Teach interpretation

Teach interpretation

August 01, 2019

With the first few interpretive tasks, especially at the novice level, its critical to explicitly teach interpretation. It's one of those skills that is easily that students already know.  They probably are great at interpreting in ENGLISH, but the skills don't transfer the same in their second language.

However, tons of explicit instruction and reinforcement of what interpretation means is really important.  At the upper levels, this isn't far from our students' understanding, but in your 90%-novice level-can-hardly-say-hola class, this is crucial to confidence building as well.

This is where your 10 percent (or even a little more on your first few interpretive tasks -- it's ok -- we won't tell!) is important:  

Explicitly explain the level to which your students should understand.  Understanding 60-70% on their first few interpretive tasks is really good! Remind them that they won't know every word. In fact we recently used a task in our Juventud unit and I read one of the comprehension sentences.  I then switched to English and said, "Ok, now you guys are in one of two groups.  One group started looking for cognates and words that they know, and the other group started to sweat because they don't understand the sentence.  Don't forget, go back to basics if you don't understand".

Walk students through the task.  Keep the gradual release of responsibility at the forefront here.  Don't be afraid to complete two or three tasks with the kids before having them do one on their own. Yes, really, do it with them, finding and giving answers.  After the first one, you can give them a minute to process and answer before giving answers, but you will need to "do" before they fully understand how to complete the interpretive task.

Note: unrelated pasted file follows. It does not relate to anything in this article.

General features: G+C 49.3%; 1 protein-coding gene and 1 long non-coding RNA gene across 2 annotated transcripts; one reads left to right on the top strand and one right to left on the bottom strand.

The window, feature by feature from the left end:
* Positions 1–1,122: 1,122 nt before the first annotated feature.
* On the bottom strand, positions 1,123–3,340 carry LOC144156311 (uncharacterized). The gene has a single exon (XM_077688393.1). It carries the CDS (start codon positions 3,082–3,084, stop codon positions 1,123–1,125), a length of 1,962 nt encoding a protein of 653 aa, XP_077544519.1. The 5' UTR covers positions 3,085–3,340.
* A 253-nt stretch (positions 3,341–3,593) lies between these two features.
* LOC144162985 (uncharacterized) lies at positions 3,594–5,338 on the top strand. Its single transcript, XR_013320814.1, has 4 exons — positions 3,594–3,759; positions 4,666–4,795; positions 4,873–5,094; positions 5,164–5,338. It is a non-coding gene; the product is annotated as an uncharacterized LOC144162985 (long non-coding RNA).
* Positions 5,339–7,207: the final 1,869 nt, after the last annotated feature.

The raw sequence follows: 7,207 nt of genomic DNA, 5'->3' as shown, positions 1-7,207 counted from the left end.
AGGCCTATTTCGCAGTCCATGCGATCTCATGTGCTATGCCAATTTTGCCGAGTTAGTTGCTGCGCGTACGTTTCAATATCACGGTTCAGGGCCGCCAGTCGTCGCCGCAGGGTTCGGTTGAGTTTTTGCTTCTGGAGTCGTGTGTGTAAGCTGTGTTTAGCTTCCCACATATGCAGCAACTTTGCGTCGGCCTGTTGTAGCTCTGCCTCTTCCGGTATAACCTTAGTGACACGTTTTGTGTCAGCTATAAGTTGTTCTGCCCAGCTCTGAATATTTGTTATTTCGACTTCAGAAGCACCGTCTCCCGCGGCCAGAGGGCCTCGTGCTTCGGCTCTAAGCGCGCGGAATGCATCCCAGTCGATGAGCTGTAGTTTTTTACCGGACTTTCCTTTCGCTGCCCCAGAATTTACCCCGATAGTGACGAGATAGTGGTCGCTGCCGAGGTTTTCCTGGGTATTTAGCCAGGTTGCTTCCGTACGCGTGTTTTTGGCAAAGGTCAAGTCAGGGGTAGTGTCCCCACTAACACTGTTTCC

When you do release responsibility to your students, talk them through the first task that they complete - both in small groups and on their own - by asking guiding questions.  Don't give the answers.  Try something like this:

"Bueno, busco los cognados...cognados..." show your "tracking finger" as you walk through the text.  Using an audio or video source?  Say "cognado!" when you hear the first one and make a big deal about writing it down. 

"Las palabras del vocabulario..." say the first word and demonstrate that you are scanning the document. Continue just like that for a few more additional words.  Reluctant learners need to see the process and be reminded of it.

The interpretive section  This is where they get to use higher order thinking.  They can answer in English.  I can hear you... "WHAT?!"  I know...let me explain. The interpretive section is asking students to tell us what they understand.  With their novice level of expression (output) they can only tell us very little, but may be able to interpret many things about a task without understanding all of the words.  Case in point:

Have you seen the short film Float?  There are no words.  Just expressions and music.  Yet you can interpret everything that is happening.  And you can summarize and analyze it.  Your students probably can, too.  So, letting them answer those questions in English (when necessary) helps you see what they really know.  You'll find that they can sometimes answer and elaborate in the Target Language after a short while, but the option for English does great things.

After your amazing set up, your students will feel so much more confident completing the interpretive task, and how much they should or shouldn't understand.

Now, get on it! Your unit is FULL of tasks that are great for the language learning hat trick: content, language and culture all wrapped into one!

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